On July 15, Dickinson announced that the fall 2020 semester will be remote. Campus is closed to visitors who do not have an approved appointment. Face coverings must be worn at all times.
by Lauren Davidson
Dickinson’s earth sciences department has been fortunate to have many opportunities to offer out-of-classroom experiences to students. Faculty research projects have taken them to Montserrat and Costa Rica. Classes have ventured to the Galápagos Islands and Iceland. The David and Cary Cassa Fund, created by Mary Rose Cassa ’76, has funded fieldwork in Scotland and Sicily.
Through his work with the Discovery in Geosciences (DIG) Field School, John Pohl ’78 is highly invested in experiential learning. “It’s about getting students to really touch and feel and experience science,” he explains. Susan Wyckoff Pohl ’80 shares his passion, and the pair proposed a trip.
“The Pohls approached me about exploring Baffin Island and asked whether there would be any educational benefit to taking students along,” recalls Marcus Key, Joseph Priestley Professor of Natural Philosophy. “So I did a little research, and wow, it was a no-brainer.”
Four earth sciences majors — Liz Plascencia ’16, Melanie Campbell ’15, Leslie Milliman ’14 and Aleks Perpalaj ’14 — were selected, and they were joined by the Pohls’ daughter Merryl, a 6th-grade science teacher. And then the arctic adventure began.
“I’ve never been anywhere that interesting,” says Melanie Campbell ’15. “Never even heard of Baffin Island, and going to the artic? Not many people can say they’ve been to the arctic.”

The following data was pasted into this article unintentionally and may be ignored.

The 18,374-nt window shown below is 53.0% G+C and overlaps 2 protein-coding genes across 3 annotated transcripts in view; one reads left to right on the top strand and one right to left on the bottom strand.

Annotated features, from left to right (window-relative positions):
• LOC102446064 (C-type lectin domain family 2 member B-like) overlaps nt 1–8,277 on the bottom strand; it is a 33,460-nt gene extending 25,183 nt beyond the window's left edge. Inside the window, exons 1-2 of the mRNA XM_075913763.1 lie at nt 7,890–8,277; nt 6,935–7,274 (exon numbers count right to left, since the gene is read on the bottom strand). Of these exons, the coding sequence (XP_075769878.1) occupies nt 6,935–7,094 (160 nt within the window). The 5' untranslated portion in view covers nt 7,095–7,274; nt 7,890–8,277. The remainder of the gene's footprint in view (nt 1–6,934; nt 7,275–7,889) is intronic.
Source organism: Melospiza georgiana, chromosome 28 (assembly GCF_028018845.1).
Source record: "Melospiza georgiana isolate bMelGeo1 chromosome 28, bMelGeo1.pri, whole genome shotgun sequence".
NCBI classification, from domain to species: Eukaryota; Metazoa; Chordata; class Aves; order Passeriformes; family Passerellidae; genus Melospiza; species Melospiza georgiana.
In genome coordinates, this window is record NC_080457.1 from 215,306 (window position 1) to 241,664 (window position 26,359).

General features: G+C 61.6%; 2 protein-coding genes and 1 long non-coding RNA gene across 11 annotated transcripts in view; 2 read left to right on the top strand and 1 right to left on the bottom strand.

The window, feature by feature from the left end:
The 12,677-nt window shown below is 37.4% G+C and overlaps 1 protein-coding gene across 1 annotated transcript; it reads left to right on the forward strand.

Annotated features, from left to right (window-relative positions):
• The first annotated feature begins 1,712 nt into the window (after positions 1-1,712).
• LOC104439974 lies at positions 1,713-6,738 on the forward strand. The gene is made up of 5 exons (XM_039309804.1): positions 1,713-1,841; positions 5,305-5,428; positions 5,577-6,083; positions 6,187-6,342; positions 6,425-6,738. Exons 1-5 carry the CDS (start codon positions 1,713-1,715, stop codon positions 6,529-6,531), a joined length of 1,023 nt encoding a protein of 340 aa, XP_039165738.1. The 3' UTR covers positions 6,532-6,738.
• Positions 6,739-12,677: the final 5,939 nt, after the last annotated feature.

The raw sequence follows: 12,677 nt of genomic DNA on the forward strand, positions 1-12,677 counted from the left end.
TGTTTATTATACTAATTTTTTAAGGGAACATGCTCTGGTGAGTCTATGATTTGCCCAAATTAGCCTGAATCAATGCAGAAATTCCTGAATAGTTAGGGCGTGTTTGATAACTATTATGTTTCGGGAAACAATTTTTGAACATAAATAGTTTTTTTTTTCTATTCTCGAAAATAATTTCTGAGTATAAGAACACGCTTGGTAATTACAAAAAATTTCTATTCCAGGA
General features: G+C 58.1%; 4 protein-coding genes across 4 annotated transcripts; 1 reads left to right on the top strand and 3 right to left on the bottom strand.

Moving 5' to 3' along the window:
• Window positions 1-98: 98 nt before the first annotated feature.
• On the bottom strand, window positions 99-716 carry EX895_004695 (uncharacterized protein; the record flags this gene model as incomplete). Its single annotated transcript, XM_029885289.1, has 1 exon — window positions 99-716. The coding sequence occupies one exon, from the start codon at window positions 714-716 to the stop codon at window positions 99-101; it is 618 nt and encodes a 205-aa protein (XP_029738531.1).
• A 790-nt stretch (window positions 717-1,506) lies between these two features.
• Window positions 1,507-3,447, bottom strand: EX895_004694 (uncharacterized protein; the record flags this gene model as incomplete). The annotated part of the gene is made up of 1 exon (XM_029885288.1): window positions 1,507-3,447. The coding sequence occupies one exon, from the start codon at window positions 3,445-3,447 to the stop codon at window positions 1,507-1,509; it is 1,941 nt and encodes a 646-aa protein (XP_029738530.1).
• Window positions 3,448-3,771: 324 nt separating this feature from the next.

The group converged in Ottawa, Canada. One full day and three planes later, they reached their first stop: Pond Inlet on Baffin Island. Their first base camp: at the foot of a monumental glacier. Their second stop: two full days of sea kayaking. They hiked. They fished. They awoke to polar bear tracks mere feet from their tents and took a polar plunge inches from an iceberg. They cooked meals on gas stoves and subsisted sans deodorant so as not to attract the wildlife.
Open. Immense. Vast. Look in one direction and you see bright white icebergs jutting out of sparkling blue water. Turn to another, and there stand massive rocky outcrops forged of sediment, Cretaceous sandstones or multicolored metamorphic rock. Turn again and witness green tundra full of native vegetation and wildlife.
They witnessed visible evidence of climate change. Most apparent was the glacial retreat, which left large mounds of sediment and newly formed lakes where once there had been glaciers.
“We were able to see, this is where a glacier was 10 years ago, and now it’s backed up a few hundred meters,” says Perpalaj.
This fall in Key’s Sedimentology and Stratigraphy class, students learned to graph data in Excel that illustrates climate change. “But now the students [who took this trip] can internalize that,” Key says. “They’ve seen it. For everyone else, it’s just numbers.”
Experts from Black Feather, a wilderness adventure company, helped the group navigate the alien terrain.
“We knew we wanted to look at glaciers, glacial history, climate change,” Key explains. “So one of the guides was a glaciologist, and the other was a local expert and adventure man. We hiked hard and paddled hard and worked hard, and the students had such great attitudes. This kind of cooperative camping isn’t easy.”
It’s also not easy to sleep when the sun never sets.
“Drinking the glacier water … it was so crisp and clear and clean,” Campbell recalls. “We didn’t have to purify it. We just filled up our water bottles in a stream, and it was the best water I’ve ever had.”
The elusive unicorns of the sea stayed hidden the entire trip. As the team packed up their last camp and prepared for the trek home, they heard little puffs of air. They turned and saw a group of 50 to 100 (depending on whom you ask) narwhals filling up the water, as if to bid the group farewell.
Published January 15, 2014